Adjustment Easy For Sharper

After eight years with the Green Bay Packers, adjusting to life as a Viking might seem hard, but that's not the case for safety Darren Sharper. On the field and in the locker room, he likes his new surroundings.

Darren Sharper could see the writing on the locker room walls. As his salary cap-strapped Green Bay Packers had to make choices on who would stay and who would go, he wasn't surprised to see himself going.

And, to hear him tell it, he doesn't sound too disappointed about the outcome. His quick move from the Packers to the land of the Vikings seemed like an easy choice for him, even if it might be hard for fans to fathom such a move from division rivals.

All he did was look at how close he felt the Vikings were to winning a championship, and after his short analysis he was sold. He says it wasn't hard for him to admit the Vikings are closer even though he came from the rival Packers.

"No, it's not because it's about winning. It's the same thing for organizations when they make decisions on who they're going to keep and not keep. It all comes down to what is going to help them and what they think is going to allow them to win. That's where my decision came in," he told Viking Update. "Besides the contract situation – after that it was just: who's going to have a chance to win so I could get a Super Bowl ring."

He admitted to receiving a bit of good-natured razzing from his new teammates in purple "because I got their number of few times," but the more personal barbs came from his former teammates.

"When I first signed, they (his former teammates) were like, ‘How could you go to the enemy.' But they understand it's a business and they know how it is," Sharper said. "They were just worried about what I was going to do to them this year. They've seen what I did in practice when we went against the first offense, so that's the main thing I think they're going to worry about."

Sharper himself doesn't seem worried about too much. The transition from Green Bay to Minnesota has been relatively easy, he says.

"The main thing that helped me out is that we've got a lot of good guys on the team. I was surprised at how close-knit this team is, as far as on the field and also off the field," he said. "That made the transition easier. You know there is going to be some adjustment as far as learning a new scheme and learning new teammates."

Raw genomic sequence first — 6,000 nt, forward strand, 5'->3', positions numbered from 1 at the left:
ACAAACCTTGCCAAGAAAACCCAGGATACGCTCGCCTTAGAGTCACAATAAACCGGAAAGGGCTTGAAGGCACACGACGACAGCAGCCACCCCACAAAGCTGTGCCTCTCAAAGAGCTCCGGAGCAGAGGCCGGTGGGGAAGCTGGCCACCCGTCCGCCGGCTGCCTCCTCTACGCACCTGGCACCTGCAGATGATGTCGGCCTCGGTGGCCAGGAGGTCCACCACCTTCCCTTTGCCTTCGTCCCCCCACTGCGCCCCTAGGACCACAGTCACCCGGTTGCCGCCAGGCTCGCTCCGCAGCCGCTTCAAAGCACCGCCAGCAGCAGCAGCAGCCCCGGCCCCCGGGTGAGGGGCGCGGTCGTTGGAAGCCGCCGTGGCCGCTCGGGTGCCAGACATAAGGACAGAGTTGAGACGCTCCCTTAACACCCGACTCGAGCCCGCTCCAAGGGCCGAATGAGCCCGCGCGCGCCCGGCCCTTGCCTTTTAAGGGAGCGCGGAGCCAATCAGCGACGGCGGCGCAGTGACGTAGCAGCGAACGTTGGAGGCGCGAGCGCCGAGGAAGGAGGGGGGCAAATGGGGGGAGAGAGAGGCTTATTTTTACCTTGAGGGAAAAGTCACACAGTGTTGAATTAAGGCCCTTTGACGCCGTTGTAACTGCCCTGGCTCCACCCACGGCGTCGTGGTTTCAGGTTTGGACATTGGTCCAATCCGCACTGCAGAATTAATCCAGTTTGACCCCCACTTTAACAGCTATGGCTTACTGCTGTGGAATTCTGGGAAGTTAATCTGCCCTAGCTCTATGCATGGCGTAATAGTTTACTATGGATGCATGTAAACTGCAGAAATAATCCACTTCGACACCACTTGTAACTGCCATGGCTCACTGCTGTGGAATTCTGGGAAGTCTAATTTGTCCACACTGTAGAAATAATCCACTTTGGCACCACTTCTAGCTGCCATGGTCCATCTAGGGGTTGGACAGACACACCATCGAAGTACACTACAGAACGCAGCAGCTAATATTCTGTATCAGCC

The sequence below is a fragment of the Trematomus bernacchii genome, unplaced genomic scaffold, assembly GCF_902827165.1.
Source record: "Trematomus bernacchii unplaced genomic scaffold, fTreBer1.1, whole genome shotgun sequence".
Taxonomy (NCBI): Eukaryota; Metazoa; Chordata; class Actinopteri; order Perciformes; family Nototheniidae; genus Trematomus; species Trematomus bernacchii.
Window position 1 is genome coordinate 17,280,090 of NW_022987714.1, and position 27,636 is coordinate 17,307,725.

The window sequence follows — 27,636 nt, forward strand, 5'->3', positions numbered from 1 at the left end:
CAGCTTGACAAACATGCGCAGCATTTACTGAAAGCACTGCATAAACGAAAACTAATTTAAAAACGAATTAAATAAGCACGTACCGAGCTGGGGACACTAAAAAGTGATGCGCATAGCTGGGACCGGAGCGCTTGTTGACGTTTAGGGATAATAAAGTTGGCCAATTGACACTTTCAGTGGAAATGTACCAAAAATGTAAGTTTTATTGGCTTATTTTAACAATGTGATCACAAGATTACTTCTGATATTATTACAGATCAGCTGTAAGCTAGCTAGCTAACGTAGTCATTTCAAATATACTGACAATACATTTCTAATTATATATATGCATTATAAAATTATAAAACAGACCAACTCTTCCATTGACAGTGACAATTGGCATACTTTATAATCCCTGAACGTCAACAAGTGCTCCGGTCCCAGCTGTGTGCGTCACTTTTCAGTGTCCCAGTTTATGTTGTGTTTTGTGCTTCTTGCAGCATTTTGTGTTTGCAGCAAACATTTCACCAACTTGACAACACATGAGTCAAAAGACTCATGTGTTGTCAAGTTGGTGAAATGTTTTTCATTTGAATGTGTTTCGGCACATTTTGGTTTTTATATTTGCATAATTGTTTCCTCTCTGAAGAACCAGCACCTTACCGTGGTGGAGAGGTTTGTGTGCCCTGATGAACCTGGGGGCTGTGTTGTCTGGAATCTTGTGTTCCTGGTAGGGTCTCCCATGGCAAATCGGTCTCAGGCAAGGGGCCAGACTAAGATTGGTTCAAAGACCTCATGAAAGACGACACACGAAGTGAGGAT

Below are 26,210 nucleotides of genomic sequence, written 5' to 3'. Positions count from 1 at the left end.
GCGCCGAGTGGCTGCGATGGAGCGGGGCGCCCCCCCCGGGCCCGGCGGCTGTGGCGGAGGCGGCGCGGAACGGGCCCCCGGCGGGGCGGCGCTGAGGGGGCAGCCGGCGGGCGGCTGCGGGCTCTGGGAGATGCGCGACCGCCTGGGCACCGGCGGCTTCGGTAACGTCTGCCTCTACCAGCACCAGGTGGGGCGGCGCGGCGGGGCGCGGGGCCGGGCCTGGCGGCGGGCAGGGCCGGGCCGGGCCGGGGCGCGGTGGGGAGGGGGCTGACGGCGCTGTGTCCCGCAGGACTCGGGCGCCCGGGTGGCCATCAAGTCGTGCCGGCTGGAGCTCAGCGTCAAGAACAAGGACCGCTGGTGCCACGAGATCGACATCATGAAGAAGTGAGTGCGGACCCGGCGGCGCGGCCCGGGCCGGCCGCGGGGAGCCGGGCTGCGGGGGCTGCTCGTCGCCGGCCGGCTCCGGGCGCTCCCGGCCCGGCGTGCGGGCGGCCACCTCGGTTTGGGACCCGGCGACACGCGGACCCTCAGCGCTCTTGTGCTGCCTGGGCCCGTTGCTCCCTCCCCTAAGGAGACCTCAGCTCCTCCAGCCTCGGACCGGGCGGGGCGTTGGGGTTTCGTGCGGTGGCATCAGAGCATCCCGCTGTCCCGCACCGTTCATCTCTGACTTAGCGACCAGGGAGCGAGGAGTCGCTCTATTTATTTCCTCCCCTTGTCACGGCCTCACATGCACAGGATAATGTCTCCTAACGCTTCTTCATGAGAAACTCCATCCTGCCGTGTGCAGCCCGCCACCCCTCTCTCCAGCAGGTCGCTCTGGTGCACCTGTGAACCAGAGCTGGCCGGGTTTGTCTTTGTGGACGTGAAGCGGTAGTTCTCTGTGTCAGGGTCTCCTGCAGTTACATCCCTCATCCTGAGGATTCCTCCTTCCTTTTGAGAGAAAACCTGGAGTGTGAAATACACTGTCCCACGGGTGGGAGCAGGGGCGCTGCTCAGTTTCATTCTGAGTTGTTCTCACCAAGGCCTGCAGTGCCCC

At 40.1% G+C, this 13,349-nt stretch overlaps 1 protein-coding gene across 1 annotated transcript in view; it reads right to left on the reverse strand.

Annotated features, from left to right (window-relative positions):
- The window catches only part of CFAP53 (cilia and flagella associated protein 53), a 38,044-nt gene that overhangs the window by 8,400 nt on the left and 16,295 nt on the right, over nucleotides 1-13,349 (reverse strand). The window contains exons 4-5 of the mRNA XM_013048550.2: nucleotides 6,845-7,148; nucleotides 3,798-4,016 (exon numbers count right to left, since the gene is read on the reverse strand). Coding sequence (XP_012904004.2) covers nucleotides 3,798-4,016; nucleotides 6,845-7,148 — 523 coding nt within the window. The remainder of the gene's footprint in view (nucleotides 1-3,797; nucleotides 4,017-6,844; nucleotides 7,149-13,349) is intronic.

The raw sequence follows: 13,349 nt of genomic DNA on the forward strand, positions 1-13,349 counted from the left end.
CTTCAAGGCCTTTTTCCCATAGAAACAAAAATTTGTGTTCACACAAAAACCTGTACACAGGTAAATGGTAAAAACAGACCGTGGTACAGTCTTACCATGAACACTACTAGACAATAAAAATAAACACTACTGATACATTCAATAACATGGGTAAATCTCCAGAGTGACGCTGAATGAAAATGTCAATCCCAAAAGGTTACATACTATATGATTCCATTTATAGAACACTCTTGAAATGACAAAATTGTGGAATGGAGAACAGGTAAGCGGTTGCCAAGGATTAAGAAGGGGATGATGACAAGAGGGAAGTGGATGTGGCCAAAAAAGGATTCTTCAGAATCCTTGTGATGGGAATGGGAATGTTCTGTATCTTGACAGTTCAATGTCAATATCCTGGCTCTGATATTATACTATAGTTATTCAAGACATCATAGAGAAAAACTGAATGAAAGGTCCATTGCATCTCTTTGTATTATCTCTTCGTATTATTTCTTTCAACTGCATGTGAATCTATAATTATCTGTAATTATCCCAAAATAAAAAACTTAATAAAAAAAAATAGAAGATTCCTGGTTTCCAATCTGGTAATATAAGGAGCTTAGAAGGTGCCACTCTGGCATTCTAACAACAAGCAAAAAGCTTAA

He knew Chuck Knox, Jr., the Vikings' coverage coach, from Knox's coaching days in Green Bay.

Injuries may have been part of the reason the Packers decided Sharper had to be among those released or allowed to sign elsewhere in their salary purge.

The question among those closely following the Packers is whether Sharper was coming to the end of his most productive days in the league. After 36 career interceptions, including 22 in a three-year stretch – were his recent injuries a temporary thing or a portent to the decline of an impressive career?

Sharper says he isn't any slower than when he first entered the league in 1997, but his body is slower to recover.

"When you get banging around the game, you're not going to be like when you first came into the league (like) a 21- or 22-year old. I think when I play I'm moving at the same speed," he said. "The only thing now is getting out there and recovering – the recovery factor is the only thing that's a difference. You don't recover as quick when you're getting close to 30.

"I think I see the game better, but I think I move as well as I did when I was young because I keep my body in great condition. I think that's what separates me from guys who are in the eighth or ninth year who might see the slowdown. I think the fact that I prepare and condition my body allows me to move at the same pace as I did when I was a young guy."

Despite his quest to maintain a youthful body, the safety has been working on sharpening his post-football skills for a career in communications. During the offseason he missed out on a few Vikings practices in order to provide color commentary on broadcasts for two NFL Europe games, one in which Hamburg played Amsterdam, then Amsterdam versus Cologne.

"It was a good experience. You learn a lot of things," he said. "That's what I want to do once I stop playing football, do the broadcasting thing. … The more I can do it, the better I think I'll be once I retire."

He also commentated on broadcasts of high school games in the Green Bay area, and wants to get involved in broadcasting high school games in Minnesota as well.

"It's a little different from the NFL, covering that," he said. "But it definitely helped me out when I went to cover Europe."

He hopes he won't need that experience anytime soon, and if his body allows him to keep on playing in the NFL well into the future, then that's where his desire still lies. He trains in Louisiana with speed coach Tom Shaw in June and July so he can go into training camp concentrating on the plays instead of worrying about fatigue.

"Hopefully that will work for me again this year so I can keep going for another 10 years. We'll see," he said with a laugh. "That might be kind of a reach."

But he's convinced his decision to leave Green Bay for Minnesota wasn't "a reach." He may not have had much choice in accepting his release from the Packers, but he's sure he upgraded teams, especially on defense.

"We have more talent here," he said. "Much more talent."


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